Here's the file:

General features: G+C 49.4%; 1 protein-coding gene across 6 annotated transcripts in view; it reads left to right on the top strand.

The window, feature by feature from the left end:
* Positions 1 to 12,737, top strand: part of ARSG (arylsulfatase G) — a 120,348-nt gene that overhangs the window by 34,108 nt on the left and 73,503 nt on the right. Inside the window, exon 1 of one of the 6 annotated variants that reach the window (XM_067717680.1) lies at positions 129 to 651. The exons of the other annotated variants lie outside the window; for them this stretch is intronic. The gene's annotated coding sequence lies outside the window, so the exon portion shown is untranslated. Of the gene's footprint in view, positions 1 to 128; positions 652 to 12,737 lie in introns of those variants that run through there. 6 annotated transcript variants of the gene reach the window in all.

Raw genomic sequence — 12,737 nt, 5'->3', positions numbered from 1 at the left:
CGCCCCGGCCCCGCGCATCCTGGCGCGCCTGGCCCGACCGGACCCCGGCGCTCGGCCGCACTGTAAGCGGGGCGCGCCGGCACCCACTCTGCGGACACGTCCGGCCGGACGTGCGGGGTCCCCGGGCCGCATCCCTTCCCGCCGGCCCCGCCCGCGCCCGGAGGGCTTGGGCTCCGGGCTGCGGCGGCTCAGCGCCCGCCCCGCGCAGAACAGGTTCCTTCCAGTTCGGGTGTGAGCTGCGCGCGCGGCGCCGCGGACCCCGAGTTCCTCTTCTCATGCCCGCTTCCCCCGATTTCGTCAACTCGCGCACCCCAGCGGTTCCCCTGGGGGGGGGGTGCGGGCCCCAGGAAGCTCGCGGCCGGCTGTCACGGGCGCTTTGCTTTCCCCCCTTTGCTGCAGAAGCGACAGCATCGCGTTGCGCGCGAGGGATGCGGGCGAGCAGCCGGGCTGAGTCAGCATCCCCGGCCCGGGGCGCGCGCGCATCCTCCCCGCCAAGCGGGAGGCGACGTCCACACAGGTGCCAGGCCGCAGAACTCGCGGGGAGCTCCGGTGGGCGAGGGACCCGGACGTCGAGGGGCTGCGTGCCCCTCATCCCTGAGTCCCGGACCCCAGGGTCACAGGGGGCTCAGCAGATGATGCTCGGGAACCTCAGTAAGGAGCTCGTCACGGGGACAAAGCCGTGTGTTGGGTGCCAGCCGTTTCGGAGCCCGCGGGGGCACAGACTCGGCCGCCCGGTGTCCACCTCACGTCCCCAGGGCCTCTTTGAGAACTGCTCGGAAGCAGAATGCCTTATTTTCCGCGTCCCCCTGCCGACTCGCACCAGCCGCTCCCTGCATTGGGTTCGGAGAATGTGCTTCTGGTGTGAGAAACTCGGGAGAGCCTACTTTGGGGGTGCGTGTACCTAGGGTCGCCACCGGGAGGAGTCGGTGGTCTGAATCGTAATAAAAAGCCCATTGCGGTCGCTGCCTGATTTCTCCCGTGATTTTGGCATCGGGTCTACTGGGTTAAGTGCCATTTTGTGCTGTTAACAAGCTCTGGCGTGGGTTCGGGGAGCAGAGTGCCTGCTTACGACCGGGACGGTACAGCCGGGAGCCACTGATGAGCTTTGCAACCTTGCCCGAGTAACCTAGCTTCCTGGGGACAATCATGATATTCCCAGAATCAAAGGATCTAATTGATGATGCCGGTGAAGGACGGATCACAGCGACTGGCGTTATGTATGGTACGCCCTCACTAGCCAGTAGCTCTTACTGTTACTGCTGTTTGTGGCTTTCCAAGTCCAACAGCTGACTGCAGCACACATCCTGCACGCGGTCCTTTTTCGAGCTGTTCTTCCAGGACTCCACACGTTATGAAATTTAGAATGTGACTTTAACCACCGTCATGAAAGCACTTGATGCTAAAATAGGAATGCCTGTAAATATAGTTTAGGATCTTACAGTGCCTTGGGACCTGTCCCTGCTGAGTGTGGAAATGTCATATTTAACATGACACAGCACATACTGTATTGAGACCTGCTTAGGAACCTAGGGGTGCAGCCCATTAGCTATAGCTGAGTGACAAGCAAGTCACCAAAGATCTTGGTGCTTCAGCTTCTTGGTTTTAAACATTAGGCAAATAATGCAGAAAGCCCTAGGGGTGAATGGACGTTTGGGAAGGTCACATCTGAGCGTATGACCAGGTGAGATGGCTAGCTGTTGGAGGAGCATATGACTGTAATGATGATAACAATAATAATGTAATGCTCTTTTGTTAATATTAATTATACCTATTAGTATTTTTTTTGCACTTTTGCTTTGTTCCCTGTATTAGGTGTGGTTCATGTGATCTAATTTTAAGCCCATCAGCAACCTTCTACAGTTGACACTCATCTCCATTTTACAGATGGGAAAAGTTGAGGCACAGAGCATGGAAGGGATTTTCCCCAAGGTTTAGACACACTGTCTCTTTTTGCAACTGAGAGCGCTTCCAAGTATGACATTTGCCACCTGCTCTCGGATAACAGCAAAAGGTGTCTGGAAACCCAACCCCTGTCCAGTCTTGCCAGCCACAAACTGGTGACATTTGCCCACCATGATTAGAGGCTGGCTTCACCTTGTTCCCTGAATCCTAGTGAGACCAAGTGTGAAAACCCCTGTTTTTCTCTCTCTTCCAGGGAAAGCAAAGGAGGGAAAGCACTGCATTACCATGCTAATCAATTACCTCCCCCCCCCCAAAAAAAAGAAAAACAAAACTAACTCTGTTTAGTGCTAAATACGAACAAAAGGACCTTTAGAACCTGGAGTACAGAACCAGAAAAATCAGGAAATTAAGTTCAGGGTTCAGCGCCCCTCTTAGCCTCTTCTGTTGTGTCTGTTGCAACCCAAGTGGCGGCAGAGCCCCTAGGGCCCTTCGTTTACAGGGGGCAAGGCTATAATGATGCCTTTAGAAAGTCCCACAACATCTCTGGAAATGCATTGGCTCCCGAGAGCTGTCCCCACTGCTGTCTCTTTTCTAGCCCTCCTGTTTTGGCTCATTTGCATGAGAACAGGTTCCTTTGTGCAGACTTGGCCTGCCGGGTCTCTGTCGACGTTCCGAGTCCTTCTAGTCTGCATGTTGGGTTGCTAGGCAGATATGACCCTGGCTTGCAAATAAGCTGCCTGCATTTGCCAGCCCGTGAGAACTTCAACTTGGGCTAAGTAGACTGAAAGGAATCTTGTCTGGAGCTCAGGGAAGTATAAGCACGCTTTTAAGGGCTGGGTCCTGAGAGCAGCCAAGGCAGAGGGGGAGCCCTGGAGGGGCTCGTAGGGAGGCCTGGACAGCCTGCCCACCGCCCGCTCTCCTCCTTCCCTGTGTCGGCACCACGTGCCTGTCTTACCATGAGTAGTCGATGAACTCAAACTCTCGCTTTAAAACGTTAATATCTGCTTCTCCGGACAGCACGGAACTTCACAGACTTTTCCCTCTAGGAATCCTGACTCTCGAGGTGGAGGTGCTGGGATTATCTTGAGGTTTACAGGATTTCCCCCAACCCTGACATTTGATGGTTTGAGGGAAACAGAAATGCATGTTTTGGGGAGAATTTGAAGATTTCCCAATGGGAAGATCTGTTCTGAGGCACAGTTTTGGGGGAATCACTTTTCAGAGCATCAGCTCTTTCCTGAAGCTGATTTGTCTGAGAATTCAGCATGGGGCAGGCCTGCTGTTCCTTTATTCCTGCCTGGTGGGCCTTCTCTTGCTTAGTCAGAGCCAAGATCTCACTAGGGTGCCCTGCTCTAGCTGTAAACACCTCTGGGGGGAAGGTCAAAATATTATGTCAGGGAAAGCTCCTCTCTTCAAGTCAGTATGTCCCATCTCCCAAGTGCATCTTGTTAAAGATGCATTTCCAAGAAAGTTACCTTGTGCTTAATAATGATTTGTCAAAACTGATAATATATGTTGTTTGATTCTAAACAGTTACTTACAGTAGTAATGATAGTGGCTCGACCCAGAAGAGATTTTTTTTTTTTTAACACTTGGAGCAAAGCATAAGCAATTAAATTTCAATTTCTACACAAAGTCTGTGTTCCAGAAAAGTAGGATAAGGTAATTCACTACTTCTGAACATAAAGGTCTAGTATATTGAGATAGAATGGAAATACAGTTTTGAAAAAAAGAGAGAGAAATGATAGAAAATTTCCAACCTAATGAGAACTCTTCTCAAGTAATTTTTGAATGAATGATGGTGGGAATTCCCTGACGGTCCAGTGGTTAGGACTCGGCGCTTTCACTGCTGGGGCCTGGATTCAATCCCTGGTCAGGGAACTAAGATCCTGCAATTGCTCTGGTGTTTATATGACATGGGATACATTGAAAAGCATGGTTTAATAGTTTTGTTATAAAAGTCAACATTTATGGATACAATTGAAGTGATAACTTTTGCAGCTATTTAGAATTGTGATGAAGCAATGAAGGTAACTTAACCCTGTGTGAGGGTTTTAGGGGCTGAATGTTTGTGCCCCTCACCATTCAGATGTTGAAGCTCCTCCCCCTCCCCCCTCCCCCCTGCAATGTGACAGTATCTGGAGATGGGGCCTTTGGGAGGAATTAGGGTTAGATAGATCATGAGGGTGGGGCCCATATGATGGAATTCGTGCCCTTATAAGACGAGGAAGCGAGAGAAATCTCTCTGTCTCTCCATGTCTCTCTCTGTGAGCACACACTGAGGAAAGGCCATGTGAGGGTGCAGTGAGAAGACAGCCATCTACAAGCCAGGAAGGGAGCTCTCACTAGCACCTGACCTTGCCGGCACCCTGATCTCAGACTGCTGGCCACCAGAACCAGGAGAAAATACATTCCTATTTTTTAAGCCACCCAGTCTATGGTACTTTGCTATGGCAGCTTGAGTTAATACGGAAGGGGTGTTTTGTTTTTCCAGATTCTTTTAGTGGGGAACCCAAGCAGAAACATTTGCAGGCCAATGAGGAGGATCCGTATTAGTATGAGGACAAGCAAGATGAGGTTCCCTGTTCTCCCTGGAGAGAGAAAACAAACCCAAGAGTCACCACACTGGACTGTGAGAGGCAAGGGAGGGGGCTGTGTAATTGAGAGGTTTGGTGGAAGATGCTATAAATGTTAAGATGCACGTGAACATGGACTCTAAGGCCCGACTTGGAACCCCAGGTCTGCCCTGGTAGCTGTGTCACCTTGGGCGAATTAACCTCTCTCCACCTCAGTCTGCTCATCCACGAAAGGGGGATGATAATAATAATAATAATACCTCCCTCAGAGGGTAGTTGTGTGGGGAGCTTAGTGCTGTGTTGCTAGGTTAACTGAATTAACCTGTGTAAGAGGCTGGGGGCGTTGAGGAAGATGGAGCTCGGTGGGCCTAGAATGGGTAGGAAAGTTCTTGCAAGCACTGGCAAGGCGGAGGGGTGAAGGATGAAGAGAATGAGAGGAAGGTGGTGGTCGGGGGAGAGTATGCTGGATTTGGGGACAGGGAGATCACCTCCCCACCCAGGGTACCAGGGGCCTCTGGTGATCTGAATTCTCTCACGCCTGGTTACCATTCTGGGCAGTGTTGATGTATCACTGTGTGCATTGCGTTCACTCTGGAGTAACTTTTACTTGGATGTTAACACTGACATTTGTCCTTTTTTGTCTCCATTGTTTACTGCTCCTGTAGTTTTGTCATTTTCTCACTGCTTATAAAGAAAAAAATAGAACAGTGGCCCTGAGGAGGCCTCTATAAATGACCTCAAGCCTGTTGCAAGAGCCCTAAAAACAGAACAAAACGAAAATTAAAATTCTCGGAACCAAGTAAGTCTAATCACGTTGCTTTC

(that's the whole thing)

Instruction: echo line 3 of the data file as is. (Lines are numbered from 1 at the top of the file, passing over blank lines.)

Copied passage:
* Positions 1 to 12,737, top strand: part of ARSG (arylsulfatase G) — a 120,348-nt gene that overhangs the window by 34,108 nt on the left and 73,503 nt on the right. Inside the window, exon 1 of one of the 6 annotated variants that reach the window (XM_067717680.1) lies at positions 129 to 651. The exons of the other annotated variants lie outside the window; for them this stretch is intronic. The gene's annotated coding sequence lies outside the window, so the exon portion shown is untranslated. Of the gene's footprint in view, positions 1 to 128; positions 652 to 12,737 lie in introns of those variants that run through there. 6 annotated transcript variants of the gene reach the window in all.